Shōmei Tōmatsu, a member of the VIVO collective, was one of the most influential photographers in post-war Japan. He referred to Ken Domon as a "father" but it was his own work that provided "the iconography, style and method against which younger Japanese photographers have measured their own identities." Tōmatsu was 15 in 1945, coming into his own as Japan emerged from the war, and his photographs are more confrontational with the American Occupation and the effects of the atomic bombings than Domon's. Chewing Gum and Chocolate depicts the military bases as seedy strips full of smirking soldiers, Japanese prostitutes and Coca-Cola signs. In Nagasaki 11:02, August 9, 1945 there are no laughing children and paper cranes. Instead, a beautiful woman, her face covered in keloid scars, silently stares and a bottle has been melted so grotesquely it resembles a fetus. Hip Shinjuku, Tokyo's second downtown, was blooming in a formerly seedy area: new department stores, young urbanites, student protests, bars and prostitutes, Tōmatsu documented it all.
The infamous Natori-Tōmatsu dispute in Asahi Camera helped define the new photography emerging in Japan. In the September 1960 issue of the magazine critic Watanabe Tsutomu praised the work of Tōmatsu and other contemporary photographers, using the term eizo (image) to explain their use of photography as expression, not documentation. In October photo-journalist Yōnosuke Natori responded with the essay "The Birth of a New Photography," criticizing this use of image and advocating the pre-war use of photojournalism as storytelling. He particularly criticized Tōmatsu's Occupation and Home series for "moving in a direction not restricted by time or place." Tōmatsu was unapologetic in his response in the November issue. In "I Refute Mr. Natori," he stated that he was a professional photographer, not a photojournalist, and that he had "no recollection of ever having discarded respect for a specific reality... My photographs are absolutely not photojournalism... in order to prevent the hardening of photography's arteries, I believe we should drive off the evil spirits that haunt "photojournalism" and destroy the existing concepts carried by those words."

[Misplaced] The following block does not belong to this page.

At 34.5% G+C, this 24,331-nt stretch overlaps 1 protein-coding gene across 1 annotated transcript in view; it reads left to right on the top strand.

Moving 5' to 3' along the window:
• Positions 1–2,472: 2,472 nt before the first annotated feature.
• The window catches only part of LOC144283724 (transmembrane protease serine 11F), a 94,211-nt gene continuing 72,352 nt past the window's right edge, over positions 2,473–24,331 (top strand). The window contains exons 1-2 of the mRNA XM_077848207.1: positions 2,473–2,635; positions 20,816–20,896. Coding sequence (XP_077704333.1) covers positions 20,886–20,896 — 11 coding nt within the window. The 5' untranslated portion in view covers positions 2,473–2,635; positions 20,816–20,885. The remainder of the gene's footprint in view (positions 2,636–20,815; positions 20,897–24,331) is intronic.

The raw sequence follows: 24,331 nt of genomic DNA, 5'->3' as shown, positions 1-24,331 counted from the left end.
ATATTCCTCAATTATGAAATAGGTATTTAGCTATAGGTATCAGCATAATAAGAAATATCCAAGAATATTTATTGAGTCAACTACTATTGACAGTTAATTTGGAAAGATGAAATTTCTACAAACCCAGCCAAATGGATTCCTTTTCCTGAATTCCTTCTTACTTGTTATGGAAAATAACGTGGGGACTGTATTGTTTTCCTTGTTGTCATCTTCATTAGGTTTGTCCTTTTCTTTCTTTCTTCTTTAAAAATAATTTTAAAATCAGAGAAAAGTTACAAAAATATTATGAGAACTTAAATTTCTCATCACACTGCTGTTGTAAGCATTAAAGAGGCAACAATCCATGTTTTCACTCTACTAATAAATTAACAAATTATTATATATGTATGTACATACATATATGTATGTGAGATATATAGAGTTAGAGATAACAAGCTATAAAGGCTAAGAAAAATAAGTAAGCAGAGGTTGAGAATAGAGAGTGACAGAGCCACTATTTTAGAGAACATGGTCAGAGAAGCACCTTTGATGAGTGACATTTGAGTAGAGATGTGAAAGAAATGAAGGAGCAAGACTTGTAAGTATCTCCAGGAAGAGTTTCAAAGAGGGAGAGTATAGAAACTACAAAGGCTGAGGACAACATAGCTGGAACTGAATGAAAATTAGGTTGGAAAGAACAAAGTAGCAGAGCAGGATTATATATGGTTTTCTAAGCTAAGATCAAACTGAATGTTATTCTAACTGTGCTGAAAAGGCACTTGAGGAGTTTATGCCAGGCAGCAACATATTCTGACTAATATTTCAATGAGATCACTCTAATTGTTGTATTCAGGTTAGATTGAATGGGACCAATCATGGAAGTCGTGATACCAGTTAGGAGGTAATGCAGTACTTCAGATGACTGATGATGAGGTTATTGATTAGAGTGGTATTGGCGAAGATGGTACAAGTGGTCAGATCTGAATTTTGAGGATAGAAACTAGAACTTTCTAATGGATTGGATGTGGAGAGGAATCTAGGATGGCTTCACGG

- Shōmei Tōmatsu, I Am a King. Tokyo: Shashin Hyoronsha, 1972, cover.
- Shōmei Tōmatsu, I Am a King. Tokyo: Shashin Hyoronsha, 1972, [unpaginated].
- Nihon rettō kuronkuru: Tōmatsu no 50-nen = Traces: 50 years of Tōmatsu's works. Tokyo: Tōkyō-to Shashin Bijutsukan, 1999, p.70-71.
- Tōmatsu, Shōmei. Tōmatsu Shōmei shashinshũ 1:11-ji 02-bun Nagasaki. Tokyo: Shashinodojinsha, Shōwa 41 , [p.70-71].
- Rubinfein, Leo. Shōmei Tōmatsu : Skin of the Nation. San Francisco, California: San Francisco Museum of Modern Art; New Haven: Yale University Press, 2004, plates 29-30.